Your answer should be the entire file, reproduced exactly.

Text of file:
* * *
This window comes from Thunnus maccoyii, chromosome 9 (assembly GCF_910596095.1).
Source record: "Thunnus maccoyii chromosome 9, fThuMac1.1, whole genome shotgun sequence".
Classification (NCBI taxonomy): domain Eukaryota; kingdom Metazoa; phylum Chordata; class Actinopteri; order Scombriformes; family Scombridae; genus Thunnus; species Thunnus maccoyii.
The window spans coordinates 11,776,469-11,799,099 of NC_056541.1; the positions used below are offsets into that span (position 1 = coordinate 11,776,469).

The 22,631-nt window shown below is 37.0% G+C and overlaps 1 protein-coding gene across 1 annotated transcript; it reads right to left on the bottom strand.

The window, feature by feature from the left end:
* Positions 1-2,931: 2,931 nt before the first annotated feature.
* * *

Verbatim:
This window comes from Thunnus maccoyii, chromosome 9 (assembly GCF_910596095.1).
Source record: "Thunnus maccoyii chromosome 9, fThuMac1.1, whole genome shotgun sequence".
Classification (NCBI taxonomy): domain Eukaryota; kingdom Metazoa; phylum Chordata; class Actinopteri; order Scombriformes; family Scombridae; genus Thunnus; species Thunnus maccoyii.
The window spans coordinates 11,776,469-11,799,099 of NC_056541.1; the positions used below are offsets into that span (position 1 = coordinate 11,776,469).

The 22,631-nt window shown below is 37.0% G+C and overlaps 1 protein-coding gene across 1 annotated transcript; it reads right to left on the bottom strand.

The window, feature by feature from the left end:
* Positions 1-2,931: 2,931 nt before the first annotated feature.